Clara Ewart, senior interior designer at London interior design and architecture firm Kitesgrove, agrees that natural materials work best in rooms that can benefit from more natural light, saying: states. Natural light highlights the complexity of the space. Marble veins and pale wood grain. ”
Natural light is one of the most popular things in real estate. Gunter acknowledges that his clients are “paying a really high premium for natural light, from the initial purchase of a property with lots of natural light to investing in maximizing the amount of light coming into the property.” I am. It’s a big decision-maker for all our clients. ” She told me about a recent project in Mayfair. There, the design team reoriented the wooden floor and used geometric patterns to direct light into previously dark spaces to give the illusion of more light. Although it is certainly an expensive project and not dissimilar to Studio L’s brief for the Westminster Fire Station development, a Grade II listed housing development due to break ground this year, the architects have added original decorative brick bands to the building’s façade. was instructed to be recreated and additional decorations were added. It has an iridescent sheen and reflects natural light into the apartment.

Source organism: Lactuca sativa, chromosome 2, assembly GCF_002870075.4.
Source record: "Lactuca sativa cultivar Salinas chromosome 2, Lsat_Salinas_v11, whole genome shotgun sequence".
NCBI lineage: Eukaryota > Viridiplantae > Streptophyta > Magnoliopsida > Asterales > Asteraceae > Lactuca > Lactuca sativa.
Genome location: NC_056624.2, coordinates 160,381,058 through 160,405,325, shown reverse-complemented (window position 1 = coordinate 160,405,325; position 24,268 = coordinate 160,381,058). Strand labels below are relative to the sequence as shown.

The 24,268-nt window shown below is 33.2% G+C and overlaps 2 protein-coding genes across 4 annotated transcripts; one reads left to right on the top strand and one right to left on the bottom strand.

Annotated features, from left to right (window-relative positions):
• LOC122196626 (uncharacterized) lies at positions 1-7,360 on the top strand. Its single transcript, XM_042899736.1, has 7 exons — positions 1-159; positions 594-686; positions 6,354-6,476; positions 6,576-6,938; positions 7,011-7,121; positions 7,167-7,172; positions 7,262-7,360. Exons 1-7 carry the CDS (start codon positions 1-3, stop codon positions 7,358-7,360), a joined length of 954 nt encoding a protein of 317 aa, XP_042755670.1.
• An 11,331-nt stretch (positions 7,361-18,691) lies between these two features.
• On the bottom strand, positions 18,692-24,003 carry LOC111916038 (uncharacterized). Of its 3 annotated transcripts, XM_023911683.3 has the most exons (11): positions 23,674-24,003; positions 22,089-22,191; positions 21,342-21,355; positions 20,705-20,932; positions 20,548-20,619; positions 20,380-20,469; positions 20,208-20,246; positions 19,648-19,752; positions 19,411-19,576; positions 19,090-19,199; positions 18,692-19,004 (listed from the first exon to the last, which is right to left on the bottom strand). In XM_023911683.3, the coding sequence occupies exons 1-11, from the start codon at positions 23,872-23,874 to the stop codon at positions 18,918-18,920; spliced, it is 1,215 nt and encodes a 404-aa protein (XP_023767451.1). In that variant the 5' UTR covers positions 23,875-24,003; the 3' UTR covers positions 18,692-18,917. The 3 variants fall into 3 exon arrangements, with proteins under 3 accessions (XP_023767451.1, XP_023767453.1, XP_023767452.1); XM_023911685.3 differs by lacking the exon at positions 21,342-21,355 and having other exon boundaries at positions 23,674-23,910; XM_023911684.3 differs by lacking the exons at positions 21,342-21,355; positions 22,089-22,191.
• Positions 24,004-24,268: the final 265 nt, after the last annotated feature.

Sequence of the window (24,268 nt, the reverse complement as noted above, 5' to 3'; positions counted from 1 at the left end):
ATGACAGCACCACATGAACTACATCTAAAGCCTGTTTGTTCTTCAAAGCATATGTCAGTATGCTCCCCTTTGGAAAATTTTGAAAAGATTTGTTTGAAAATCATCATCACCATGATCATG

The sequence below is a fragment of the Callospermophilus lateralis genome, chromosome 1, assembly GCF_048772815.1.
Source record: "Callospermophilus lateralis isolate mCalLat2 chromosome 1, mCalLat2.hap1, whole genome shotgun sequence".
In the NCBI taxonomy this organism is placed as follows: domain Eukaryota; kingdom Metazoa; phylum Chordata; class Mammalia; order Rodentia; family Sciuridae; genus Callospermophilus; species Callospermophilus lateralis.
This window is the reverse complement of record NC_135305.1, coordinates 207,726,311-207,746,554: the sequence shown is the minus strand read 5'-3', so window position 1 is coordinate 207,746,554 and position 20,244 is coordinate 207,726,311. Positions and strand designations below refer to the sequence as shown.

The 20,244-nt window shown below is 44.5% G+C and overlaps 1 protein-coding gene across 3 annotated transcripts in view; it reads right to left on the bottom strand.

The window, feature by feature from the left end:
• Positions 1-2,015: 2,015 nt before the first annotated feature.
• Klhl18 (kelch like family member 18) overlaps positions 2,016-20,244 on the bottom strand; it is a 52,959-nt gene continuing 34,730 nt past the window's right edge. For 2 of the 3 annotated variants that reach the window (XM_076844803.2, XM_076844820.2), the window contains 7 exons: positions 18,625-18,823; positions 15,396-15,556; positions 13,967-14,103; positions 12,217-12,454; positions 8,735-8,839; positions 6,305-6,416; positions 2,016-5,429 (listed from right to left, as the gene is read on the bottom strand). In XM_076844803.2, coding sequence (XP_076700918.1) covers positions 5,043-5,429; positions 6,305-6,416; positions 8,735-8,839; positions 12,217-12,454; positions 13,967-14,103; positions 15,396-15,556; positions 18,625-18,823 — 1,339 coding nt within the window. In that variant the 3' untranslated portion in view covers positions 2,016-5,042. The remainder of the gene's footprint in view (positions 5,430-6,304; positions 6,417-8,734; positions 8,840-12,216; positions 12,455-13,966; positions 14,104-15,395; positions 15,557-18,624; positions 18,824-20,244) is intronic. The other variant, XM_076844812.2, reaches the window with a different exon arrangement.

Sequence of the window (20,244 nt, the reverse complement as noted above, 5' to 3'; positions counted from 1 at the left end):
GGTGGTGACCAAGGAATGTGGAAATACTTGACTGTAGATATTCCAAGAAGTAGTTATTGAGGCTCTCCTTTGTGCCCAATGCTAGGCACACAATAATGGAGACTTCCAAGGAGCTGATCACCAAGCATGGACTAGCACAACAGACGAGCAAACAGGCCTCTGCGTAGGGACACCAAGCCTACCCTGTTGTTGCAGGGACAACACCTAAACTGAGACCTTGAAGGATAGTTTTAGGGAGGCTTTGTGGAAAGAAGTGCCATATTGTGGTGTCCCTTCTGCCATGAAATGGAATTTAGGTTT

Another interesting example of an interior design client’s efforts to utilize natural light in difficult locations is Albion Nord’s upcoming project in Beijing. Johnson said his two-thirds of the site is underground, which could be described as an “iceberg,” creating the unique challenge of bringing natural light into the very roots of the building, which is four stories underground. It is clear,” he suggests. For this particular project, for privacy reasons, a large 10m x 10m skylight will be installed at ground floor level, with a water depth above it, to gently hide the rooms below.
So if you’re lucky enough to have natural light in your home, make the most of it with natural textures, cleverly placed mirrors, and high-gloss paint finishes. No natural light? Why not consider a 10m square skylight? I’m sure the neighbors upstairs will understand.